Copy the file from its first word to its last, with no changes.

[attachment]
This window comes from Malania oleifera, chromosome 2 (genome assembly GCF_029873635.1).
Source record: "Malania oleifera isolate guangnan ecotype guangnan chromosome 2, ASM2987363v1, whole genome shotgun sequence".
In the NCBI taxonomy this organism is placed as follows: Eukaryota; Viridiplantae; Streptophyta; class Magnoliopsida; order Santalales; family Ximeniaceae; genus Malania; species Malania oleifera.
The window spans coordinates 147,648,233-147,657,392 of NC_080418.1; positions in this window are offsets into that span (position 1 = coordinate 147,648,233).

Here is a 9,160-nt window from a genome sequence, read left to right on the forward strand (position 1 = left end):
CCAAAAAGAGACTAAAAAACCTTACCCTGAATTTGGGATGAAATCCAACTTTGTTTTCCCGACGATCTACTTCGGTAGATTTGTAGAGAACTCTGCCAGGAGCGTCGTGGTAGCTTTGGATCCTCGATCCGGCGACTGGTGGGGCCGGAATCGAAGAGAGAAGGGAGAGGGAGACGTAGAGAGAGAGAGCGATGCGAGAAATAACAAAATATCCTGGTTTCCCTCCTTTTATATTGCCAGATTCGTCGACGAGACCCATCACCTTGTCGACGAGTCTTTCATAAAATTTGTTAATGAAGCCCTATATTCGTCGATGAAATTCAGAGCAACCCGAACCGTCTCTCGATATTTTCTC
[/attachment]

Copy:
This window comes from Malania oleifera, chromosome 2 (genome assembly GCF_029873635.1).
Source record: "Malania oleifera isolate guangnan ecotype guangnan chromosome 2, ASM2987363v1, whole genome shotgun sequence".
In the NCBI taxonomy this organism is placed as follows: Eukaryota; Viridiplantae; Streptophyta; class Magnoliopsida; order Santalales; family Ximeniaceae; genus Malania; species Malania oleifera.
The window spans coordinates 147,648,233-147,657,392 of NC_080418.1; positions in this window are offsets into that span (position 1 = coordinate 147,648,233).

Here is a 9,160-nt window from a genome sequence, read left to right on the forward strand (position 1 = left end):
CCAAAAAGAGACTAAAAAACCTTACCCTGAATTTGGGATGAAATCCAACTTTGTTTTCCCGACGATCTACTTCGGTAGATTTGTAGAGAACTCTGCCAGGAGCGTCGTGGTAGCTTTGGATCCTCGATCCGGCGACTGGTGGGGCCGGAATCGAAGAGAGAAGGGAGAGGGAGACGTAGAGAGAGAGAGCGATGCGAGAAATAACAAAATATCCTGGTTTCCCTCCTTTTATATTGCCAGATTCGTCGACGAGACCCATCACCTTGTCGACGAGTCTTTCATAAAATTTGTTAATGAAGCCCTATATTCGTCGATGAAATTCAGAGCAACCCGAACCGTCTCTCGATATTTTCTC